A research project at University College London into the role of slavery in shaping British history has highlighted unlooked for -- almost accidental -- reminders of the slave trade in some of the historic street names of High Barnet.
Alston Road, Strafford Road, Byng Road...just some of the roads named after prominent politicians whose families had connections with plantations in Jamaica and the ownership of slaves.
When Barnet expanded rapidly in the late 19th century after the arrival of the railway, a common practice was to name new streets to commemorate local politicians, well-known statesmen or other famous individuals.
Alston Road was named after Rowland Alston, Whig MP for Hertfordshire from 1835 to 1841, who became an owner of slaves through marriage and who went on to support the abolition of slavery, standing as a candidate for the Anti-Slavery Society in 1832.
When quizzed at the time about his family connection to the ownership of “122 enslaved people” in the Georgia estate in Jamaica, he stressed his support for abolition and said he would happily emancipate them “the instant provision was made to ensure them employment and food”.
Currently there is considerable debate about the possible repercussions of listing historic associations to slavery given the strength of the debate around the Black Lives Matter protests and desecration of monuments to prominent slave owners.
Nonetheless Barnet historian Dennis Bird – seen here at the junction of Puller Road and Alston Road – believes the data published by UCL has highlighted unexpected local links to slavery and would provide the basis for an enlightening research project for a local school or perhaps a university student.
“UCL have produced a fascinating website and it does provide a wealth of information about British involvement in slavery.” (Study of Legacies of British Slavery, University College London, https://www.ucl.ac.uk/lbs/ )
When slavery was abolished in 1833, the British government used 40 per cent of its national budget in 1837 to buy freedom for slaves in the empire – a sum that the Treasury says was only finally paid off in 2015.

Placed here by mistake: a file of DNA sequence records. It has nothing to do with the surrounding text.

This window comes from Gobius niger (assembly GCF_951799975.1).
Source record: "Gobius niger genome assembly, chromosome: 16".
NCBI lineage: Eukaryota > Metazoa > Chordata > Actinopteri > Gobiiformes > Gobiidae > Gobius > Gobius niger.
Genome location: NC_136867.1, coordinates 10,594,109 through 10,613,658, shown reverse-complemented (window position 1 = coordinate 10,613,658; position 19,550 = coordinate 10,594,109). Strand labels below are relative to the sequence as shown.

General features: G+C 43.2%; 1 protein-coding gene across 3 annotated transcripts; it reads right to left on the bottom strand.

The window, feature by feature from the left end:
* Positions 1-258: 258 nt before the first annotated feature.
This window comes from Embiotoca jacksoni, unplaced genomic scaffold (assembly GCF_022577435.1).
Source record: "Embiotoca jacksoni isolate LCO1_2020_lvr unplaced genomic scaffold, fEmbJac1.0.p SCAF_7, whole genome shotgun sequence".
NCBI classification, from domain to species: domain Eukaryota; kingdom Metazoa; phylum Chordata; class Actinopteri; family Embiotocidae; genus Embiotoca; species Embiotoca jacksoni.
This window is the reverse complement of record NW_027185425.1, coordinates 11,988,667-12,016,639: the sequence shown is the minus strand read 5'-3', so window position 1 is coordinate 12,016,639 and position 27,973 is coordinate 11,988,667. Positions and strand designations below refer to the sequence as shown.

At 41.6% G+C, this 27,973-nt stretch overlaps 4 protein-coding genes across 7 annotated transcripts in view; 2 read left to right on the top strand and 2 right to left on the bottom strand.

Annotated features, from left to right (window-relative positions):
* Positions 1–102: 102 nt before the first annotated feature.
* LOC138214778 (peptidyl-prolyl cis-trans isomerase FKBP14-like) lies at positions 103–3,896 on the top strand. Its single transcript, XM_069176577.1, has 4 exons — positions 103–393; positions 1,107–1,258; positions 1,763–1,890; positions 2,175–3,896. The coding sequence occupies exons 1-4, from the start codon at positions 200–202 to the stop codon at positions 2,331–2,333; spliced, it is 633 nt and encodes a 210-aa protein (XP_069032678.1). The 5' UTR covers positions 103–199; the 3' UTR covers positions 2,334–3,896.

Much of the compensation paid to slave owners went to landed families in Britain and some it financed an unprecedented spate of electioneering in the wake of the Great Reform Act of 1832 and the reforms to electoral system.
UCL’s records show that a compensation claim for £2,505 for 122 slaves in Jamaica, owned by his late wife, passed to Rowland Alston in 1836.
George Stevens Byng, son of John Byng, first Earl of Strafford – of Wrotham Park House – was another prominent Whig politician who shared Alston’s support for electoral reform.
UCL’s website lists George Byng as having made a counter claim for a third of the compensation of £3,018 for 159 enslaved people at the Harmony Hall estate in Jamaica – a claim that was unsuccessful.
Byng, an MP between 1831 and 1852, became the second Earl of Strafford on the death of his father who had supported the Great Reform Act.
As Barnet grew in the late 19th century, George Byng sold off farmland belonging to Wrotham Park – an estate established by Admiral John Byng in 1754 – and fields between Ravenscroft Park and St Albans Road went for new housing.
Four streets were laid out in an area that makes up what is known as the SPACES neighbourhood.
All four roads -- Sebright, Puller, Alston, and Calvert -- were named after four MPs who supported the Great Reform Act: Rowland Alston; Christopher William Puller, MP for Hertfordshire from 1857 to 1859; Charles Calvert, Whip MP for Southwark from 1812 to 1832; and Sir John Saunders Sebright, MP for Hertfordshire from 1807 to 1835, who in 1831 seconded the first Reform Bill.
As part of his own research into local links to slavery, Dennis Bird, a long- standing member of the Barnet Local History Society, said another connection was through the former Archbishop of Westminster and Cardinal, Henry Manning, who was born at Copped Hall, Totteridge.
Manning’s father, William Manning, a West Indies merchant, was a key figure in the slave economy of the Leeward and Windwards, owning over 20 estates and perhaps as many as 2,500 slaves.
Manning's close friend was the long-serving Prime Minister W E Gladstone who initially resisted emancipation, arguing that slaves should have “better morals”, but who changed his mind, favoured gradual emancipation, and supported compensation for slave owners.
Another family which some researchers think that might possibly have had connections to slavery was that of Sir Jeremy Sambrook, who in 1740 erected Hadley Highstone which commemorated the Battle of Barnet.
Whether or not that was the case, local historians and Battle of Barnet enthusiasts are sure that no one would ever suggest that Hadley Highstone should be pulled down in protest.